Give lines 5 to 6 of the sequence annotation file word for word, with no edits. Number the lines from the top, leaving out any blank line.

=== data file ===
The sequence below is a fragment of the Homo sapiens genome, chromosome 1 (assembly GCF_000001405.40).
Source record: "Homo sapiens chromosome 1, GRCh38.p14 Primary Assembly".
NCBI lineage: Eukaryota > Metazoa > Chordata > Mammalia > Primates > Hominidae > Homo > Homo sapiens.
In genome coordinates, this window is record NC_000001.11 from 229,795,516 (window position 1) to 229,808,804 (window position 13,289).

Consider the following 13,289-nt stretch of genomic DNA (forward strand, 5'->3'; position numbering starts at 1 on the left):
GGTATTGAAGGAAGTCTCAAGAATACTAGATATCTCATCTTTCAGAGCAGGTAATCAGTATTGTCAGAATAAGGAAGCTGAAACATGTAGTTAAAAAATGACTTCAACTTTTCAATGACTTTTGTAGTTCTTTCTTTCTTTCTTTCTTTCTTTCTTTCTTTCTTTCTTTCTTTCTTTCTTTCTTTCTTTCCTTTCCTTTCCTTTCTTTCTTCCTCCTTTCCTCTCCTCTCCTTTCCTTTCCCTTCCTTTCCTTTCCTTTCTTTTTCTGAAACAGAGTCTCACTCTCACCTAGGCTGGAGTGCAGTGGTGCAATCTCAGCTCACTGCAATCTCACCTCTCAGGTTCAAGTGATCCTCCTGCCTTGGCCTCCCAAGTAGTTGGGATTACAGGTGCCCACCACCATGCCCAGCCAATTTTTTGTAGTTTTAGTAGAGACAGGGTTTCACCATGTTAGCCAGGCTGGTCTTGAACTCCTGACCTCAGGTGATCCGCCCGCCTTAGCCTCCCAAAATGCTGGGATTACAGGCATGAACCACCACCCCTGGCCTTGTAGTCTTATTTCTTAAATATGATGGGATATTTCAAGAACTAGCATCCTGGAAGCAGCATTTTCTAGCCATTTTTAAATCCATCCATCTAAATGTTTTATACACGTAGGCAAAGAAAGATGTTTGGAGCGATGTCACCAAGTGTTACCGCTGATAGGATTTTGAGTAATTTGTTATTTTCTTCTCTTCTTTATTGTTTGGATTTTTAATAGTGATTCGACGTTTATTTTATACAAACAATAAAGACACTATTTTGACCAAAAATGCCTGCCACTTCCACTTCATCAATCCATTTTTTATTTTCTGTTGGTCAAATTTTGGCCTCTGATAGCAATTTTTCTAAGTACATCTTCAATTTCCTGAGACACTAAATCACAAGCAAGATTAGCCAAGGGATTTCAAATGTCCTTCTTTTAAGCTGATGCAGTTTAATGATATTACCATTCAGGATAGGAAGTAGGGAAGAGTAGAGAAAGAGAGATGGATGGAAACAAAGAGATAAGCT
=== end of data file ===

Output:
Consider the following 13,289-nt stretch of genomic DNA (forward strand, 5'->3'; position numbering starts at 1 on the left):
GGTATTGAAGGAAGTCTCAAGAATACTAGATATCTCATCTTTCAGAGCAGGTAATCAGTATTGTCAGAATAAGGAAGCTGAAACATGTAGTTAAAAAATGACTTCAACTTTTCAATGACTTTTGTAGTTCTTTCTTTCTTTCTTTCTTTCTTTCTTTCTTTCTTTCTTTCTTTCTTTCTTTCTTTCTTTCCTTTCCTTTCCTTTCTTTCTTCCTCCTTTCCTCTCCTCTCCTTTCCTTTCCCTTCCTTTCCTTTCCTTTCTTTTTCTGAAACAGAGTCTCACTCTCACCTAGGCTGGAGTGCAGTGGTGCAATCTCAGCTCACTGCAATCTCACCTCTCAGGTTCAAGTGATCCTCCTGCCTTGGCCTCCCAAGTAGTTGGGATTACAGGTGCCCACCACCATGCCCAGCCAATTTTTTGTAGTTTTAGTAGAGACAGGGTTTCACCATGTTAGCCAGGCTGGTCTTGAACTCCTGACCTCAGGTGATCCGCCCGCCTTAGCCTCCCAAAATGCTGGGATTACAGGCATGAACCACCACCCCTGGCCTTGTAGTCTTATTTCTTAAATATGATGGGATATTTCAAGAACTAGCATCCTGGAAGCAGCATTTTCTAGCCATTTTTAAATCCATCCATCTAAATGTTTTATACACGTAGGCAAAGAAAGATGTTTGGAGCGATGTCACCAAGTGTTACCGCTGATAGGATTTTGAGTAATTTGTTATTTTCTTCTCTTCTTTATTGTTTGGATTTTTAATAGTGATTCGACGTTTATTTTATACAAACAATAAAGACACTATTTTGACCAAAAATGCCTGCCACTTCCACTTCATCAATCCATTTTTTATTTTCTGTTGGTCAAATTTTGGCCTCTGATAGCAATTTTTCTAAGTACATCTTCAATTTCCTGAGACACTAAATCACAAGCAAGATTAGCCAAGGGATTTCAAATGTCCTTCTTTTAAGCTGATGCAGTTTAATGATATTACCATTCAGGATAGGAAGTAGGGAAGAGTAGAGAAAGAGAGATGGATGGAAACAAAGAGATAAGCT